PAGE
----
With airway obstruction, the peaks of the flow volume loop are cut off and flattened. Extrathoracic obstruction primarily diminishes inspiratory airflow, whereas intrathoracic obstruction predominantly affects expiratory airflow (105). Spirometric changes indicative of upper airway obstruction include decreased peak flow rates, a forced inspiratory flow measured at 50% of VC that is less than 100 L per minute, a ratio of forced inspiratory to forced expiratory flow rates measured at 50% of VC that is greater than 1, and a ratio of forced expiratory volume in 1 second to peak expiratory flow that is greater than 10 L/min. The inspiratory–expiratory flow volume loop is probably the most sensitive test, particularly if the test is performed with the patient in the supine position (106). A neural network algorithm based on the flow volume loop was 88% sensitive and 94% specific in detecting airway obstruction from goiter and was more accurate than specialist interpretation (107). Although chest radiography and ultrasonography predict retrosternal extension of goiter, they do not predict upper airway obstruction.

Tracheal tomography and computed tomography (CT) delineate the extent of luminal narrowing and may help plan airway and surgical management. A barium swallow can determine whether the esophagus also is compressed or deviated, as is true in up to one third of patients. Fluoroscopy can identify a pulsatile mass, indicating the presence of an aortic aneurysm rather than thyroid tissue. A radioactive iodine scan can confirm that a mediastinal mass takes up iodine and is likely to be thyroid tissue; a negative scan does not exclude the possibility that it is nonfunctioning thyroid tissue, but it must be done before CT scanning with iodinated contrast. Bronchoscopy or esophagoscopy may be necessary to ensure that primary cancer of one of these organs is not coexisting with a goiter.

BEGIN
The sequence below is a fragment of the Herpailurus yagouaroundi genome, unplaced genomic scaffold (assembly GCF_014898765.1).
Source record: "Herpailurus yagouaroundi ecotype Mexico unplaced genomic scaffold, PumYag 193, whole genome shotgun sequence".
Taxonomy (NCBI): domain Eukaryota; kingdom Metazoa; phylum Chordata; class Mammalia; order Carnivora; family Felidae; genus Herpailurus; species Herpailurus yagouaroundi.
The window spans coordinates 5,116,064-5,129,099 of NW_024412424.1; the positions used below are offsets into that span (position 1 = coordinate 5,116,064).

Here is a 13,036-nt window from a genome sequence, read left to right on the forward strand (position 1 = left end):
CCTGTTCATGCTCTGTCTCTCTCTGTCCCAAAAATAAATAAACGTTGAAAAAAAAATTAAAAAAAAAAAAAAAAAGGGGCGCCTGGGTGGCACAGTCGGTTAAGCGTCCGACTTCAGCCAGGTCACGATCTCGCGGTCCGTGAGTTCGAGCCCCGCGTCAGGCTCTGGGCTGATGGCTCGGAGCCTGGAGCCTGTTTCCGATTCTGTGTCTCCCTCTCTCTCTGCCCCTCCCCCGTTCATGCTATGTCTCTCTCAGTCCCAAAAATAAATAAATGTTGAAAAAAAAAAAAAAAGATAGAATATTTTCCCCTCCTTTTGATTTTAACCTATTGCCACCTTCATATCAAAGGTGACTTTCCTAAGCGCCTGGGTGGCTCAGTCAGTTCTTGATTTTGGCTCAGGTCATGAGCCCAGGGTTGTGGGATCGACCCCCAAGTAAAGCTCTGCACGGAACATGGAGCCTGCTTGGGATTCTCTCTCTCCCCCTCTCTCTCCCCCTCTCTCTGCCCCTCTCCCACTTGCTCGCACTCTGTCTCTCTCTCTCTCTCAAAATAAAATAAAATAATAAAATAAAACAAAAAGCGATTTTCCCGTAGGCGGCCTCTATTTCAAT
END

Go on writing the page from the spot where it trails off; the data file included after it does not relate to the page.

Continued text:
About 10% of anterior mediastinal masses are mediastinal thyroid tissue. Overall, 5% of mediastinal tumors prove to be intrathoracic goiters. Suggestive CT features include anatomic continuity with the cervical thyroid, focal calcifications, high CT number (>70 HU), and a prolonged increase in CT number after iodinated intravenous contrast material (>100 HU) (108). Less commonly, mediastinal goiters occur in other parts of the mediastinum. Radionuclide scanning after administration of 123I or 131I may confirm this diagnosis.

Surgical treatment of a large substernal goiter with airway compression can be difficult (72,100). Most intrathoracic goiters should be removed because of the risk for sudden enlargement, unless the patient is in a high-risk group for surgical complications. Such goiters usually can be removed using a standard cervical collar incision, but sometimes a sternotomy or a thoracotomy is required. A combined surgical approach often is necessary for posterior mediastinal goiters. Tracheostomy should be avoided, if possible, unless laryngeal edema is present. Intubation should be attempted only in life-threatening situations or at the time of definitive surgery, after the diagnostic workup is otherwise complete. Surgery usually is recommended for goiters that cause peak inspiratory flow rates of 1.5 L per second or less. Peak and midinspiratory flow rates often double after removal of large goiters with significant tracheal obstruction. Two patients with hypercapnia preoperatively became normocapnic after removal of the goiter. Substernal goiters can recur in as many as 20% of postoperative patients. Until recently, there was reluctance to treat patients with large multinodular goiters and compressive symptoms with 131I, but one study of 21 patients demonstrated objective improvement in tracheal luminal size and tracheal deviation (109).

Thyrotoxicosis and Asthma